Second, there’s an amazing lack of concern about causality here; there’s no scientific rigor at all. The threshold for lead poisoning is a level of 10 micrograms per deciliter of whole blood. The child’s blood test showed 15 mg/dl – just over the threshold, relative to the scale that’s used (which runs up to 50 – 60 mg/dl).

Missouri state regulation specifies that there have to be two tests, at least 3 months apart, with elevated lead levels. That’s a good way to avoid reacting to a spurious test result. But St. Louis County regulation isn’t that reasonable: a single test with an elevated result will trigger a "self invited" inspection. And if any lead paint is detected in the house, it’s immediately assumed to be the proximate cause of the problem. Q.E.D.

The county inspector told us that she’d tested the water and she’d used a "wipe test" to check for lead in dust in the house. Both of those were negative, she said. Nonetheless, there was lead paint (under newer paint) and that’s a problem that must be corrected post-haste.

Sources other than the primary residence are ignored. The little girl frequently stays with her aunt while her parents are both working. But the county won’t be interested in looking at her aunt’s house until we perform the remediation on our house. Then – if the lead level in the child’s blood is still elevated – that’s when they’ll look for other potential causes.

In short, the problem might be caused by something in a different place where the child regularly spends time, but that makes no difference to what we’re required to do.

But the third point is the one I find particularly disappointing. It’s the "free money" attitude of most of the people involved. When we met with the county inspector she urged us to apply for funding for this work and gave us a flyer describing a source. I didn’t read it myself but my wife told me that it works like this.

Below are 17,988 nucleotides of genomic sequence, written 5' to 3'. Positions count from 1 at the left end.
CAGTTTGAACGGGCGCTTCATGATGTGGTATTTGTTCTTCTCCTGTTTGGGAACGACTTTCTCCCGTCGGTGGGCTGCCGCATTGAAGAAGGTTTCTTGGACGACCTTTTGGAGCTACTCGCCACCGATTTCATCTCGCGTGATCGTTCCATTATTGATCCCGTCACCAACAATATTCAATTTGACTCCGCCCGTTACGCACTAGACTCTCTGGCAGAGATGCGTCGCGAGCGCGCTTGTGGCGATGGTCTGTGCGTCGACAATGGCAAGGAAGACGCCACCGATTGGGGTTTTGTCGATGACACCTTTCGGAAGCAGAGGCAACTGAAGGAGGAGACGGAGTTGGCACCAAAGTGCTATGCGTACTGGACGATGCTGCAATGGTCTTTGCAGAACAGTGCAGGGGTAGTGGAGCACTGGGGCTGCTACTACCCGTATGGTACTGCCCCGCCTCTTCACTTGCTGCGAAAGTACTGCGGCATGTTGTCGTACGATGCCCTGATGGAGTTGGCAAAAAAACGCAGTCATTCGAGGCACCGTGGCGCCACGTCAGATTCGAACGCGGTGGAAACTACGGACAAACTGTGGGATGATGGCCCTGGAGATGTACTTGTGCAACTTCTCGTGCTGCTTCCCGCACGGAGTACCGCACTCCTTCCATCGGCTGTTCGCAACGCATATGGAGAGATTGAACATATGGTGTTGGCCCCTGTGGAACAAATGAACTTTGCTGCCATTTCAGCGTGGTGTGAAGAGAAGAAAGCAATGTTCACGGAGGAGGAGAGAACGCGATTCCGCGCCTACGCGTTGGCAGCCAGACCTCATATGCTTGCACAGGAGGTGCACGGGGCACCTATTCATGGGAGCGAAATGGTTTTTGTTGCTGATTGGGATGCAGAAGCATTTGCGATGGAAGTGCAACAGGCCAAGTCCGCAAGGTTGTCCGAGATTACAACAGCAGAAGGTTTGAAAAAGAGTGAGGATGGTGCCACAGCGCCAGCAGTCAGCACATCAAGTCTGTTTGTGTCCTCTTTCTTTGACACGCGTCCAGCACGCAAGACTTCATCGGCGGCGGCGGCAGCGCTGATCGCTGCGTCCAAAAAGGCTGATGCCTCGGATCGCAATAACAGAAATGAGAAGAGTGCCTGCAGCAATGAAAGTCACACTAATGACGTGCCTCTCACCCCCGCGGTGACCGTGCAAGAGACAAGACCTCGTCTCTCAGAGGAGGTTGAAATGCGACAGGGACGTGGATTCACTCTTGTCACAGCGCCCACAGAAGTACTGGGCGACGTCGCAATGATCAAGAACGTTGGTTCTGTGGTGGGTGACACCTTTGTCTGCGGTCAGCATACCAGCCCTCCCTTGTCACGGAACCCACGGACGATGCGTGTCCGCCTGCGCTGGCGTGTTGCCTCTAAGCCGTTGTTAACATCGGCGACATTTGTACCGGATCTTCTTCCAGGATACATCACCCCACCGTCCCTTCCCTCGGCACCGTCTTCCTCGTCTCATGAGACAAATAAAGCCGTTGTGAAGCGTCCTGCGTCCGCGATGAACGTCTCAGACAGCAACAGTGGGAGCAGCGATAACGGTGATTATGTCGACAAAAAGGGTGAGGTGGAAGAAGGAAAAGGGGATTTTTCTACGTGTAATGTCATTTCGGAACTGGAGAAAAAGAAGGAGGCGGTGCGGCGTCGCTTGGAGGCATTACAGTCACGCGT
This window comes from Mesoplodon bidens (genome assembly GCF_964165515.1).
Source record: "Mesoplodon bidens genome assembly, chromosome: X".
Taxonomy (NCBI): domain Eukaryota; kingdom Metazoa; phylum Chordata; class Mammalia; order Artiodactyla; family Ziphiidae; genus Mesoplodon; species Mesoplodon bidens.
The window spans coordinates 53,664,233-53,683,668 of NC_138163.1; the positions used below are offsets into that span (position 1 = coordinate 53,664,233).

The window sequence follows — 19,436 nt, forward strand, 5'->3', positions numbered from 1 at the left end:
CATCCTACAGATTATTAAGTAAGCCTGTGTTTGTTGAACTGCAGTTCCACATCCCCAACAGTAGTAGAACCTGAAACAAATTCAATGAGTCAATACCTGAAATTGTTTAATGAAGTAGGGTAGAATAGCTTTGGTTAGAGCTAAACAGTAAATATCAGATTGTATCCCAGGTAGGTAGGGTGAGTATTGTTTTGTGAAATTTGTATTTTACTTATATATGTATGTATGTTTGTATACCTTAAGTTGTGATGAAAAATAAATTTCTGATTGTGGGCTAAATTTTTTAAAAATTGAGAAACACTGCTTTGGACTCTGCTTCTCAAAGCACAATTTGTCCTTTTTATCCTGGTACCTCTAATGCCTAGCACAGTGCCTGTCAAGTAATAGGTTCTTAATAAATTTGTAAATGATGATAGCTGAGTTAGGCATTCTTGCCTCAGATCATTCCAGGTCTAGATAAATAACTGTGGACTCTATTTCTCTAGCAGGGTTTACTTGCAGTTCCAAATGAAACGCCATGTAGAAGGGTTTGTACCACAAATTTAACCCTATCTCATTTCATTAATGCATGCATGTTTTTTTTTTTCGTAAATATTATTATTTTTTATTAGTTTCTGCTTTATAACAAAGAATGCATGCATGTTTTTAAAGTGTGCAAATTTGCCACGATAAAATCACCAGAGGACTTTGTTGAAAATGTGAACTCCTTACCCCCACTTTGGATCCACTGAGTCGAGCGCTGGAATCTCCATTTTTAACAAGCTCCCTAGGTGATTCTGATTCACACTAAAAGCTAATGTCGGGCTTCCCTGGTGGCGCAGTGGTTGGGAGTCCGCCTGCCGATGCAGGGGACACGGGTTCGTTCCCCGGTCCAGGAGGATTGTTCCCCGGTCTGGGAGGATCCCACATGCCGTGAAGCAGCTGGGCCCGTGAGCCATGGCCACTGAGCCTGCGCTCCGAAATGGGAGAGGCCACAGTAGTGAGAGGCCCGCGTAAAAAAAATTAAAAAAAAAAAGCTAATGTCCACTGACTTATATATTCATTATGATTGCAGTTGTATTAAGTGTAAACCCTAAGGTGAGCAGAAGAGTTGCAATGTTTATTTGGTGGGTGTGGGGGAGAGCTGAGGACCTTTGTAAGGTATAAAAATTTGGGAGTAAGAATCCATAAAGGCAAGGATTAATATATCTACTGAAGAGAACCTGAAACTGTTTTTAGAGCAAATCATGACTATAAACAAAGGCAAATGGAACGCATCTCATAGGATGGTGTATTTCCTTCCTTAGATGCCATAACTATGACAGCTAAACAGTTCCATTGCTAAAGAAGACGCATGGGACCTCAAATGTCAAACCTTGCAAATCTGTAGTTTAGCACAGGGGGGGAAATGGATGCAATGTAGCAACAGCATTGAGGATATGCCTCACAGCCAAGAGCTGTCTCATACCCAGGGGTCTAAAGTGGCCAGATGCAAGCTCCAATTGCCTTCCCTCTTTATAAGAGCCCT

If the tenant’s personal income qualifies (i.e., is low enough) then the property owner can get funding for remediating the lead. What kind of sense does that make? The only thing I can think is that they don’t want landlords to raise the rent as a result of the expenses being imposed on them.

But the funding isn’t a grant; it’s a loan. When the house is sold, the loan must be repaid. In other words, we could get "free money" to finance this work (or part of it) at the cost of a lien on hour house. Thanks but no thanks.

Naturally, the contractors we’ve talked to know all about this. After we describe the work to them, they all tell us, "You know, you can get ‘free money’ to do this."

What is it with all these people? Isn’t believing in "free money" sort of like believing in the Easter Bunny? Don’t they realize where that money comes from?

I understand that any particular individual may feel like he’s getting over on the system when the "free money" he gets is more than a year or two’s tax bill. But don’t they understand that this isn’t the only "free money" deal going on? There are probably thousands of programs in the United States that are funded by government grants — that is, that pass out "free money".

Our taxes have to pay for all of those programs. So a one-time "free money" benefit is probably no benefit at all – relative to having long-term lower taxes by eliminating all those give-aways.

One comment

  1. […] Seriously, what are these people (Abelson and Thomas) thinking? That there’s such a thing as Money For Nothin’? […]